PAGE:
Burj Dubai is now world’s tallest manmade structure

April 7th, 2008 - 7:59 pm ICT by admin  

Dubai, April 7 (IANS) Burj Dubai, the skyscraper being developed here by the United Arab Emirates’ (UAE) Emaar Properties, has surpassed the height of the KVLY-TV mast in North Dakota in the US to become the world’s tallest manmade structure. Burj Dubai is now 629 metres (2,063.6 ft) high while KVLY-TV, which held the record for the world’s tallest supported structure since 1963, has a height of 628.8 metres (2,063 ft), according to an Emaar statement issued here Monday.

“Emaar’s Burj Dubai has accomplished another milestone in its development, placing the city of Dubai and Burj Dubai once again in the global spotlight,” Emaar chairman Mohamed Ali Alabbar said in the statement.

“With over 160 storeys now, the most number of liveable floors in any building in the world, Burj Dubai is already pushing the frontiers in architecture, construction and engineering excellence.”

Burj Dubai is already unofficially the world’s tallest building and tallest freestanding structure, and at 160 storeys, is taller than Taipei 101 (508 metres; 1,667 ft) in Taiwan and the CN Tower (553.33 metres; 1,815.5 ft) in Toronto, Canada.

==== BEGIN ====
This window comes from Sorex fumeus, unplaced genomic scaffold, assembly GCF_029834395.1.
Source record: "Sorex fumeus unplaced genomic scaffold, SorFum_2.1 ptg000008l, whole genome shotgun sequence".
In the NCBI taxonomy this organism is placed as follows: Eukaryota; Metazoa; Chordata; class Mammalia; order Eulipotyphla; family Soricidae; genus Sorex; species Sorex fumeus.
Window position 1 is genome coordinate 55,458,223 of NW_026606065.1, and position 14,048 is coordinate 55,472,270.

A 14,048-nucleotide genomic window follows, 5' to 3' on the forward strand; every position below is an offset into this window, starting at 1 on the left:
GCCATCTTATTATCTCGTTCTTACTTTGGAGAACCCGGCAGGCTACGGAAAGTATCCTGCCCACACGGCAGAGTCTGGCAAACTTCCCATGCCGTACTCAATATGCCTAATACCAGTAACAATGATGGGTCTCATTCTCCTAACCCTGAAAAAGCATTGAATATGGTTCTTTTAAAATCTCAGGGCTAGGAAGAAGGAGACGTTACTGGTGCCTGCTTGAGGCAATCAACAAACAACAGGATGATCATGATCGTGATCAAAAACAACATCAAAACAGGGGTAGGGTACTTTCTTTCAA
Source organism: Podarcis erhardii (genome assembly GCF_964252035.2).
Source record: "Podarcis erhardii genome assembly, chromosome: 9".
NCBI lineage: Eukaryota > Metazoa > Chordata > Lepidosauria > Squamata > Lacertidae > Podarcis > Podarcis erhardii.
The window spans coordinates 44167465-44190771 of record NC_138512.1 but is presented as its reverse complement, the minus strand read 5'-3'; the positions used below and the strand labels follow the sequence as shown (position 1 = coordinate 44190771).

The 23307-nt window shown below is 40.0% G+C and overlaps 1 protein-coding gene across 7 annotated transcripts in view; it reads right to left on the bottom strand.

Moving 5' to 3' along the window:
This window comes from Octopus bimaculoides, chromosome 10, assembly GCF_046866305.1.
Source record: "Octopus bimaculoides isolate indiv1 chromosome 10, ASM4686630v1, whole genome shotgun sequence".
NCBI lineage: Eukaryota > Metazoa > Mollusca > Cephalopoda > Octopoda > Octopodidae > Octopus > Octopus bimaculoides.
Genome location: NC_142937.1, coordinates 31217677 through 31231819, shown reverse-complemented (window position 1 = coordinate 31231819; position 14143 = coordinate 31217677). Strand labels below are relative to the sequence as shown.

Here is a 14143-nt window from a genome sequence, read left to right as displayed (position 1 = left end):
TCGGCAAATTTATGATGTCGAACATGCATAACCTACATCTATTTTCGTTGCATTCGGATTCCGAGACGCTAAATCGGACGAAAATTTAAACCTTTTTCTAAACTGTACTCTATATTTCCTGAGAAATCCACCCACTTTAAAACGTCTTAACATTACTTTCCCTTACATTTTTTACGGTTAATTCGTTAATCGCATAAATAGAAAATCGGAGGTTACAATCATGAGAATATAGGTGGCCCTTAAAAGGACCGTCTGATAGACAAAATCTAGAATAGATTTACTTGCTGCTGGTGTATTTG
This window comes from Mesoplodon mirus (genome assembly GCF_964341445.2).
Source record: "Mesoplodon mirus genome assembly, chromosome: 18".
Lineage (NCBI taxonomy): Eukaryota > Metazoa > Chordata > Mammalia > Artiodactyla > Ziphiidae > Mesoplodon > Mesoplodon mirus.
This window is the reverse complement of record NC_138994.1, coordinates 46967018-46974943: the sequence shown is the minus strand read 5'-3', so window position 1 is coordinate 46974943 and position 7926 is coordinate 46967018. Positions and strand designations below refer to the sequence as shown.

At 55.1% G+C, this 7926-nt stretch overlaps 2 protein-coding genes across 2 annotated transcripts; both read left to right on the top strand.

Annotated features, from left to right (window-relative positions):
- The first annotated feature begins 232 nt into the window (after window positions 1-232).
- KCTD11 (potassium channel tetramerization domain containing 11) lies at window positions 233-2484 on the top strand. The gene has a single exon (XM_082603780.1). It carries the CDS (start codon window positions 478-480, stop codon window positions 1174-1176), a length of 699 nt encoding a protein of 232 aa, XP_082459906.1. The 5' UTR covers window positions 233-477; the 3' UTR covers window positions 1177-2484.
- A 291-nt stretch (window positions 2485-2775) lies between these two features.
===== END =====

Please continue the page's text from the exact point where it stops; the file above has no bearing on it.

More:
The building will be officially recognised as the world’s tallest structure only when the construction is fully completed.

Then the skyscraper will be the tallest building in the world in all four categories recognised by the Council on Tall Buildings and Urban Habitat (CTBUH), which ranks buildings on the basis of spire height, the highest occupied floor, roof height and pinnacle height.

The KVLY-TV in Blanchard, North Dakota, is a television transmitting mast, which was completed in 1963.

Burj Dubai also towers over KXJB-TV, which at 628 metres (2,060 ft) was the second tallest artificial structure in the world, and the KXTV/KOVR Tower, a guyed communication tower in Walnut Grove, California, that rises to 624.5 metres (2,049 ft).

“The significance of Burj Dubai surpassing the height of the KVLY-TV mast is that it demonstrates the pioneering achievement of mankind in creating urban environments that defy conventions,” Alabar said.

“With over 5,000 professionals and skilled workers from around the world working on site, Burj Dubai’s new feat is another celebration of teamwork.”

When completed, the towering structure will have used 330,000 cubic metres of concrete, 39,000 tonnes of steel rebar and 142,000 sq m of glass.

Emaar is partnering with South Korean construction major Samsung Corporation and New York-based project manager Turner Construction in the building’s construction, which was designed by internationally acclaimed architect Adrian Smith and Skidmore, Owings & Merrill of Chicago.

Burj Dubai is the centrepiece of Emaar’s flagship mega-project, the 73-billion dirham ($20 billion) downtown Burj Dubai, billed as the world’s most prestigious square kilometre.

The super-tall structure, the final height of which is being held as a closely held secret, will feature residences, commercial space and retail space and hospitality elements including the world’s first Armani Hotel and Armani Residences.

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